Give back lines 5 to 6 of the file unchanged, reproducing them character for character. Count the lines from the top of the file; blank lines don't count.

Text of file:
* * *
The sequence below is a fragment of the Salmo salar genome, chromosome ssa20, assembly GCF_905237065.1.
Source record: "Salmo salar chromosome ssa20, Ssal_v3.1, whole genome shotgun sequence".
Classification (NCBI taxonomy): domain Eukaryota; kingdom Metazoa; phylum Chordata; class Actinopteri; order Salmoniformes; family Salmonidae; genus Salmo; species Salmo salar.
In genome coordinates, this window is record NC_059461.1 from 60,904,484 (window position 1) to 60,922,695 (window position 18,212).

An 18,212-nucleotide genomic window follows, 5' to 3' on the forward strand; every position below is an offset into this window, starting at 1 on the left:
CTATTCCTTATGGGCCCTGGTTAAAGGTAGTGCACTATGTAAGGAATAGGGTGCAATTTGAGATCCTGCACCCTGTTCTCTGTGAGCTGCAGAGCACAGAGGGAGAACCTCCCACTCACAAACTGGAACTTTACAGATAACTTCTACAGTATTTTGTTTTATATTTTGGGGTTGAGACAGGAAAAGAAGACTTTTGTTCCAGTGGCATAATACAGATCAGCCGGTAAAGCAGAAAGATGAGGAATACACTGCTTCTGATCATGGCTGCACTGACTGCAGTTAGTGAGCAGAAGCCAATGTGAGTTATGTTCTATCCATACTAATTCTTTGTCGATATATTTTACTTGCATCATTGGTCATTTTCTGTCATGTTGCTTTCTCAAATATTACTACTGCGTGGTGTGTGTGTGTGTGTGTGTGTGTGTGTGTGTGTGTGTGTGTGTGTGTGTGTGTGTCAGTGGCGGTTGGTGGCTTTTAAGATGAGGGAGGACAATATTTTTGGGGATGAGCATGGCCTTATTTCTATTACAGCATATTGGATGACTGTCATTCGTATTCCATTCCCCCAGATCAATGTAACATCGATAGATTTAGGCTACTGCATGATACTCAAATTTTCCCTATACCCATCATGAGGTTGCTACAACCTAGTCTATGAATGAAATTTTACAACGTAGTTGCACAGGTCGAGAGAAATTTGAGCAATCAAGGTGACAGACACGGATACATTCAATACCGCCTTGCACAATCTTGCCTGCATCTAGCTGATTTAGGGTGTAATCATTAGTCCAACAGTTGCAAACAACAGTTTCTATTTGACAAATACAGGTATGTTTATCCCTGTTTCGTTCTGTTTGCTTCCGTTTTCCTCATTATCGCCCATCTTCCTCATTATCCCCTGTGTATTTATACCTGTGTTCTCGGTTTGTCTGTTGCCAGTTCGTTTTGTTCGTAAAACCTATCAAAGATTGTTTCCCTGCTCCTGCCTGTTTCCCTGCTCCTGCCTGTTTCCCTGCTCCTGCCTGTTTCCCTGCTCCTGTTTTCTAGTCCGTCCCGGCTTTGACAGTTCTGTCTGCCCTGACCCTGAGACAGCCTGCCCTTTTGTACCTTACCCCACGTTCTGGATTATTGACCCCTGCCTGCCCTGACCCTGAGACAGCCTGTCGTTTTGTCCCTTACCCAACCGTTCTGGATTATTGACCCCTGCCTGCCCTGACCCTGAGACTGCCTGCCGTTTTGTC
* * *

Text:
An 18,212-nucleotide genomic window follows, 5' to 3' on the forward strand; every position below is an offset into this window, starting at 1 on the left:
CTATTCCTTATGGGCCCTGGTTAAAGGTAGTGCACTATGTAAGGAATAGGGTGCAATTTGAGATCCTGCACCCTGTTCTCTGTGAGCTGCAGAGCACAGAGGGAGAACCTCCCACTCACAAACTGGAACTTTACAGATAACTTCTACAGTATTTTGTTTTATATTTTGGGGTTGAGACAGGAAAAGAAGACTTTTGTTCCAGTGGCATAATACAGATCAGCCGGTAAAGCAGAAAGATGAGGAATACACTGCTTCTGATCATGGCTGCACTGACTGCAGTTAGTGAGCAGAAGCCAATGTGAGTTATGTTCTATCCATACTAATTCTTTGTCGATATATTTTACTTGCATCATTGGTCATTTTCTGTCATGTTGCTTTCTCAAATATTACTACTGCGTGGTGTGTGTGTGTGTGTGTGTGTGTGTGTGTGTGTGTGTGTGTGTGTGTGTGTGTGTCAGTGGCGGTTGGTGGCTTTTAAGATGAGGGAGGACAATATTTTTGGGGATGAGCATGGCCTTATTTCTATTACAGCATATTGGATGACTGTCATTCGTATTCCATTCCCCCAGATCAATGTAACATCGATAGATTTAGGCTACTGCATGATACTCAAATTTTCCCTATACCCATCATGAGGTTGCTACAACCTAGTCTATGAATGAAATTTTACAACGTAGTTGCACAGGTCGAGAGAAATTTGAGCAATCAAGGTGACAGACACGGATACATTCAATACCGCCTTGCACAATCTTGCCTGCATCTAGCTGATTTAGGGTGTAATCATTAGTCCAACAGTTGCAAACAACAGTTTCTATTTGACAAATACAGGTATGTTTATCCCTGTTTCGTTCTGTTTGCTTCCGTTTTCCTCATTATCGCCCATCTTCCTCATTATCCCCTGTGTATTTATACCTGTGTTCTCGGTTTGTCTGTTGCCAGTTCGTTTTGTTCGTAAAACCTATCAAAGATTGTTTCCCTGCTCCTGCCTGTTTCCCTGCTCCTGCCTGTTTCCCTGCTCCTGCCTGTTTCCCTGCTCCTGTTTTCTAGTCCGTCCCGGCTTTGACAGTTCTGTCTGCCCTGACCCTGAGACAGCCTGCCCTTTTGTACCTTACCCCACGTTCTGGATTATTGACCCCTGCCTGCCCTGACCCTGAGACAGCCTGTCGTTTTGTCCCTTACCCAACCGTTCTGGATTATTGACCCCTGCCTGCCCTGACCCTGAGACTGCCTGCCGTTTTGTC